(C-129/17 Mitsubishi v. Duma Forklifts and G.S. International BVBA – July 25, 2018)
Duma and GSI have acquired from a company within the Mitsubishi group, outside the EEA, forklift trucks that they bring into EEA territory where they place them under a customs warehousing procedure. They then remove from those goods all the signs identical to the Mitsubishi marks, make the necessary modifications to render those goods compliant with European Union standards, replacing the identification plates and serial numbers with their own signs. Once this done, those goods are imported and marketed both within and outside the EEA.
Mitsubishi filed an action before the Rechtbank van koophandel te Brussel (Commercial Court of Brussels) in order to obtain the cessation of those activities.
The action was rejected by a judgment of March 17, 2010. Mitsubishi then filed an appeal before the Hof van beroep te Brussel (Court of Appeal of Brussels).
This jurisdiction decided to stay the proceedings and to ask the Court of Justice of the European Union (CJEU) whether the activities committed by Duma and GSI constitute a use that the owner of a mark can prohibit.
The CJEU considers that the owner of a trademark is entitled to oppose a third party, who removed all the signs identical to that mark and affixed other signs on products, without its consent, with a view to importing them or trading them in the EEA where they have never yet been marketed.
It does not matter that the removal of the mark and affixation of new signs have occurred while the products were placed in custom warehousing since the operations were made in view of the importation and marketing of said goods in the EEA.
The Court of Justice did not retain the argument of Duma and GSI, according to which they should be regarded as the manufacturers of the forklift trucks because of the modifications made on those trucks and the removal of the Mitsubishi brand.
The decision of the Court is based on several grounds.
First, the Court recalled that it is essential that the owner of the trademark registered in one or several Member States could control the initial marketing of goods bearing that mark in the EEA.
By removing the trademark of MITSUBISHI, Duma and GSI have prevented the concerned goods from bearing the mark the first time they are placed on the market in the EEA. Consequently, MITSUBISHI was deprived from controlling the initial marketing of said goods in the EEA.
Secondly, the Court held that the behavior of Duma and GSI affects the function of the trademark. In particular, the defendants prevented the proprietor from being able to retain customers by the quality of its goods. This also affects the functions of investment and advertising of the mark. Especially since the concerned goods were not yet sold by the proprietor in EEA by him or with his consent.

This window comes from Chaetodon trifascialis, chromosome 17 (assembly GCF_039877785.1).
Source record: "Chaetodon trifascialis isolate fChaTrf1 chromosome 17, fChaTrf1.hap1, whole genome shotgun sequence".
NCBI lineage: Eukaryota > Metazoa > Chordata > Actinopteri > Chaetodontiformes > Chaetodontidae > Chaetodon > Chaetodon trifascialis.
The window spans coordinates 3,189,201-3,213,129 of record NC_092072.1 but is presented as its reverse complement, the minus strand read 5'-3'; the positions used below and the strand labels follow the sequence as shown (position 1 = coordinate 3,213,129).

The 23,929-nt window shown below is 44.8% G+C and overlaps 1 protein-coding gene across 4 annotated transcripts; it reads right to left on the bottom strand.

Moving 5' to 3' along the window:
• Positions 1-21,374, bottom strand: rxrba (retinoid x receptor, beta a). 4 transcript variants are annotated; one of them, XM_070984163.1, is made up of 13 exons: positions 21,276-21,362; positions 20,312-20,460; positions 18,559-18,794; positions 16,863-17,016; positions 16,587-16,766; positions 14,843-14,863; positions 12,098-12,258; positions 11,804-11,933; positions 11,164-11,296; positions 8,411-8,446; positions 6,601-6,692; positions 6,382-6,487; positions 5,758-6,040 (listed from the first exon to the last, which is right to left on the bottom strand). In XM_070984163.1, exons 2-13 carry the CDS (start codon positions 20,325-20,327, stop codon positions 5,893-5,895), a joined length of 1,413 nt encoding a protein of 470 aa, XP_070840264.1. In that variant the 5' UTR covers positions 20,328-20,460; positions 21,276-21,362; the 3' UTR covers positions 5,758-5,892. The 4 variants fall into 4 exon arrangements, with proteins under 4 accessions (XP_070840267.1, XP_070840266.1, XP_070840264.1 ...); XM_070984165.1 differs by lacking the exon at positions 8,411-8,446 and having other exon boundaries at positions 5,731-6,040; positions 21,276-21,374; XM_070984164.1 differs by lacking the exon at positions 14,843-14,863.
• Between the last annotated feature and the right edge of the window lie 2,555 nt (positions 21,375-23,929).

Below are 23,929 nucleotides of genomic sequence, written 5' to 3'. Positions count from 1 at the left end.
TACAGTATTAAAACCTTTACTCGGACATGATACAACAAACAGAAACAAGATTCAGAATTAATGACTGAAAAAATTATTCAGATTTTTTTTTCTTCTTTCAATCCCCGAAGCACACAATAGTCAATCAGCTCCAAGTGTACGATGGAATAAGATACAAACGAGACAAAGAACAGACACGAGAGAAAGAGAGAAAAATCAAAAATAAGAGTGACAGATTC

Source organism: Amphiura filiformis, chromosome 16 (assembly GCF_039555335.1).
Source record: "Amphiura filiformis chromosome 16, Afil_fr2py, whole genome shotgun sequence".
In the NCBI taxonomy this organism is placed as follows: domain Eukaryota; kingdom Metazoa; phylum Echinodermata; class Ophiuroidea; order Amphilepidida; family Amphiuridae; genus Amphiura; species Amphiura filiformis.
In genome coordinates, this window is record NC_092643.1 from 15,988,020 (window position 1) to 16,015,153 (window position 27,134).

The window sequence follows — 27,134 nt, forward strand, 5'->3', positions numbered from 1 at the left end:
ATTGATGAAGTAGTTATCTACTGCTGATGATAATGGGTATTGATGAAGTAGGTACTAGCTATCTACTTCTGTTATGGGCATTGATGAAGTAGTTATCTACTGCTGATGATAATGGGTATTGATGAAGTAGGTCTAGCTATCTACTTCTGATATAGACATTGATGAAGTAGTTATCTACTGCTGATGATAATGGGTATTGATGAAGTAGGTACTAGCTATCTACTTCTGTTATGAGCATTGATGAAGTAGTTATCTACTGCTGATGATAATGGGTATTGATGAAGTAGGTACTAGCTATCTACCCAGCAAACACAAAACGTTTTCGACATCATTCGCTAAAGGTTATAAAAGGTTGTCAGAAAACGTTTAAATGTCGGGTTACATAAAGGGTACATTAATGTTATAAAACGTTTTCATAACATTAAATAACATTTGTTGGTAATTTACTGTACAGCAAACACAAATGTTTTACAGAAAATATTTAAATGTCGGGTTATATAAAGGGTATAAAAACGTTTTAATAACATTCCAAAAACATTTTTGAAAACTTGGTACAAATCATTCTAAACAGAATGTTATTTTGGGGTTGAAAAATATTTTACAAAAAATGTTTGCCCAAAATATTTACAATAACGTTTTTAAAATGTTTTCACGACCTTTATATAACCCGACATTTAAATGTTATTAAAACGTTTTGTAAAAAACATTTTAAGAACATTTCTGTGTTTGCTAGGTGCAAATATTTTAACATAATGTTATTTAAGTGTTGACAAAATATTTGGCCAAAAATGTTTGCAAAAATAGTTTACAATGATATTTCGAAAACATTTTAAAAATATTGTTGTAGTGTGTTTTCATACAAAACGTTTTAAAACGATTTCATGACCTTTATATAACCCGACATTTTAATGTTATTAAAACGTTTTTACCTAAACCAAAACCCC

It is interesting to note that the fact that the forklift trucks can still be identified by the relevant consumer as originating from the owner of the mark has no impact in favor of the Defendants and is even considered as an aggravating circumstance of the harm caused to the essential function of the mark.
Last, the CJEU grounded its decision on the fact that trademark rights constitute an essential element in the system of undistorted competition which EU law is intended to establish and maintain,
In this regard the Court held that the purpose of Duma and GSI was to circumvent the owner’s right to prohibit the importation of goods bearing its mark without its consent, which is contrary to the objective of ensuring undistorted competition.
This decision clearly strengthens the rights of trademark owners, which can legitimately oppose the removal of their mark by third parties without their consent under certain circumstances.
It may be observed that the removal of a trademark was already considered as a trademark infringement under French law (see Article L 713-2 of the Code de la Propriété Intellectuelle).
We can only validate the position of the CJEU which takes into consideration the work and investments realized by the trademarks owners to promote their activities, and recalls, if needed, the value of the trademarks rights.